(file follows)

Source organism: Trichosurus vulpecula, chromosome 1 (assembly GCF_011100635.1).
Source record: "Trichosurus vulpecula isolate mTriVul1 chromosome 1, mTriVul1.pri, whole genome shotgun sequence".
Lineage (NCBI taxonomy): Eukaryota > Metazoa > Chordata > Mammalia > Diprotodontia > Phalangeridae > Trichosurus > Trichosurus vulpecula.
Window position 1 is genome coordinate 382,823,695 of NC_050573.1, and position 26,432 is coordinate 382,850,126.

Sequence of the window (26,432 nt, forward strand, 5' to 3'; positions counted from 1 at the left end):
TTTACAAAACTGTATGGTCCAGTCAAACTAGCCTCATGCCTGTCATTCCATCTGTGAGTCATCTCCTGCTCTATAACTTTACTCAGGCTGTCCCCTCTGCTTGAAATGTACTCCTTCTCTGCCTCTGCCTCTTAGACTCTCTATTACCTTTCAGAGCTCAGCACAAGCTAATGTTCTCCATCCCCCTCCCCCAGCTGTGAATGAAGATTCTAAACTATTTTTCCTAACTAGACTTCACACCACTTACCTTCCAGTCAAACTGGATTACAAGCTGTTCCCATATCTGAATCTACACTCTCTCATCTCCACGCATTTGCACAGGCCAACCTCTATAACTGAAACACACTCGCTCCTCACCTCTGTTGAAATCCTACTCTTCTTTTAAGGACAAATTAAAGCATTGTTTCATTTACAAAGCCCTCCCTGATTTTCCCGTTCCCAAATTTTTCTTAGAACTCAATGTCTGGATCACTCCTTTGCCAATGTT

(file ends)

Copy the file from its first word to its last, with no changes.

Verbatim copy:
Source organism: Trichosurus vulpecula, chromosome 1 (assembly GCF_011100635.1).
Source record: "Trichosurus vulpecula isolate mTriVul1 chromosome 1, mTriVul1.pri, whole genome shotgun sequence".
Lineage (NCBI taxonomy): Eukaryota > Metazoa > Chordata > Mammalia > Diprotodontia > Phalangeridae > Trichosurus > Trichosurus vulpecula.
Window position 1 is genome coordinate 382,823,695 of NC_050573.1, and position 26,432 is coordinate 382,850,126.

Sequence of the window (26,432 nt, forward strand, 5' to 3'; positions counted from 1 at the left end):
TTTACAAAACTGTATGGTCCAGTCAAACTAGCCTCATGCCTGTCATTCCATCTGTGAGTCATCTCCTGCTCTATAACTTTACTCAGGCTGTCCCCTCTGCTTGAAATGTACTCCTTCTCTGCCTCTGCCTCTTAGACTCTCTATTACCTTTCAGAGCTCAGCACAAGCTAATGTTCTCCATCCCCCTCCCCCAGCTGTGAATGAAGATTCTAAACTATTTTTCCTAACTAGACTTCACACCACTTACCTTCCAGTCAAACTGGATTACAAGCTGTTCCCATATCTGAATCTACACTCTCTCATCTCCACGCATTTGCACAGGCCAACCTCTATAACTGAAACACACTCGCTCCTCACCTCTGTTGAAATCCTACTCTTCTTTTAAGGACAAATTAAAGCATTGTTTCATTTACAAAGCCCTCCCTGATTTTCCCGTTCCCAAATTTTTCTTAGAACTCAATGTCTGGATCACTCCTTTGCCAATGTT